* Sandra Day O’Connor addresses the economic crisis, lamenting the number of judges who don’t know squat about complex business issues. [Washington Briefs]

* DOJ lawyers withheld evidence from the defense in the corruption trial of Senator Ted Stevens. Judge Emmet Sullivan no longer has confidence in “the government’s ability to meet its obligations to ensure a fair trial,” but the show will go on anyway. [Washington Post]

* O.J. Simpson case goes to the jury. [Los Angeles Times]

* Nebraska safe-haven law was created for Dumpster babies, but it’s netting a bunch of Dumpster teenagers. [New York Times]

* “Lounge entertainer.” Is that what they’re calling it these days? [On Point News]

video_camera.jpg* The Senate is ready to bail out. Senate-approved rescue plan will go to the House on Friday. [Washington Post]

* SCOTUS will not revisit its decision on the death penalty for child rapists. Still unconstitutional. [Washington Post]

* “How would you like to be Osama Bin Laden’s lawyer?” [Doyle Reports]

* Two Neiman Marcus employees were having sex at the office. Their manager installed a camera to catch them. Then he fired them. And showed the tape to a few people, including a nationwide online database of security personnel. It’s so wrong, but so right. [Chicago Tribune via AmLaw Daily]

* DUI attorney charged with DUI. Doh. [Overlawyered]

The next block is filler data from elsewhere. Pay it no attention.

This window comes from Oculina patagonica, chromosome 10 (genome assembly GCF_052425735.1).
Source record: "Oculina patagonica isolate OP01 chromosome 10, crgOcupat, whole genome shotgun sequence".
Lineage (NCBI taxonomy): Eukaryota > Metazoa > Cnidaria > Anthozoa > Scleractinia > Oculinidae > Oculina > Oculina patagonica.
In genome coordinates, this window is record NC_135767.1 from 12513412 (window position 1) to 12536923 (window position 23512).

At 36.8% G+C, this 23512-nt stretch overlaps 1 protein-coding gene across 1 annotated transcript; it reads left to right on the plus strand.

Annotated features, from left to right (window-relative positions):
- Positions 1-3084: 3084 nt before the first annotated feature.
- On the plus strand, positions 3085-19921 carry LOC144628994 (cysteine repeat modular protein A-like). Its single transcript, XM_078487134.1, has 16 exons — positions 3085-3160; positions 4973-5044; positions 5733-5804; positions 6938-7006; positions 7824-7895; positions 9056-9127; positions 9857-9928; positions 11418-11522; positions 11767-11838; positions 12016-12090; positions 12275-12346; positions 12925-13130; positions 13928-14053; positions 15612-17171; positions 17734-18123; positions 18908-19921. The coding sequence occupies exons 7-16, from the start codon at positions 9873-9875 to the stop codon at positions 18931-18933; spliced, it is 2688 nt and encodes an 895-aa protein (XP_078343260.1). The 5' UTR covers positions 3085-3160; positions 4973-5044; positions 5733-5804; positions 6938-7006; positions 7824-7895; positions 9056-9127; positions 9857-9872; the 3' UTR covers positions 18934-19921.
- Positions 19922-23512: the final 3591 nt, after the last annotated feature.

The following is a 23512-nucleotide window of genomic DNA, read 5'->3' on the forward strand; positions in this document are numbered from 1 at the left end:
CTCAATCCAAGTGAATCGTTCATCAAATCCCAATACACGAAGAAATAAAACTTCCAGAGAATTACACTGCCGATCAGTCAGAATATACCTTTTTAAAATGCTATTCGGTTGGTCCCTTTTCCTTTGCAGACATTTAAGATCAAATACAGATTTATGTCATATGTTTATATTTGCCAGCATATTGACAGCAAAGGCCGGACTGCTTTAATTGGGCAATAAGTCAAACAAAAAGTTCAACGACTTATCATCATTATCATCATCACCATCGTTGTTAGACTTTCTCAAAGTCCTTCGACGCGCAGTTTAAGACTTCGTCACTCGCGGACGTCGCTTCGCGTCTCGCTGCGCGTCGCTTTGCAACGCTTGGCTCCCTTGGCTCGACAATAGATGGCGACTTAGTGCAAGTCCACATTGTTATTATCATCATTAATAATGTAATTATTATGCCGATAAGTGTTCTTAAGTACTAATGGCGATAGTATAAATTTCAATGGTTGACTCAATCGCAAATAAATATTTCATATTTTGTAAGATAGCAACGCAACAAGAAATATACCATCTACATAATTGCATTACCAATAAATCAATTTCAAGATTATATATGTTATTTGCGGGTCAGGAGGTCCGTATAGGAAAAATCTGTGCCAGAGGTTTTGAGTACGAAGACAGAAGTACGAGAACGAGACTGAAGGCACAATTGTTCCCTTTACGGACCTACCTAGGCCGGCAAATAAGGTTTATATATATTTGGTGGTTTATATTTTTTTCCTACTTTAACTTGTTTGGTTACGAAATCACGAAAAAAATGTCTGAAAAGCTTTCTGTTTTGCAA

* The Magic Circle firms are better prepared for the economic downturn than their U.S. counterparts. [American Lawyer]

* Judge Elizabeth Halverson’s husband pleads not guilty to attempted murder. With a frying pan. In the bedroom. [Las Vegas Sun]

Sarah Palin Alaska Governor Sarah Palin hottie.jpg* Alaskan Republicans think Sarah Palin has enough on her plate preparing for Thursday’s debate. They’ve filed a proposed order to stop the Troopergate investigation and a motion for a new judge. [Courthouse News Service]

* The Ninth Circuit rules that San Francisco can make employers contribute to a fund for universal health care. This could take ERISA to new places. [New York Times]

* “No more clubbing for federal judges.” [Legal Times]

* The difference between special counsels, special attorneys and special prosecutors. [Slate]

* J. Michael Flanagan, the hard-working attorney of Britney Spears, is trying to get her traffic case dismissed. [Celebrity Cafe]

* The Senate gets its chance to vote on the bailout plan. [Washington Post]

* Does the U.S.-attorney-firing-gate rival Watergate? [Atlanta Journal-Constitution]

Nora Dannehy special prosecutor acting U.S. attorney Connecticut.jpg* Alberto Gonzales and pals cannot rest easy just yet. AG Michael Mukasey has chosen Nora Dannehy, acting U.S. Attorney for Connecticut, as special prosecutor to determine whether criminal charges should be brought in the firings of nine U.S. attorneys. [Associated Press]

* Many of us are tempted away from work during the day by Facebook. Lucky Kirkland and Ellis partner Ted Ullyot gets to go do the Facebook thing full-time. [WSJ Law Blog]

* Heath Ledger’s former lawyer sues for payment on a $10-million life insurance policy on behalf of Ledger’s daughter. [Canadian Press]

* Ladies, rejoice. Judge rules in favor of “ladies’ nights” in Manhattan. [CNN]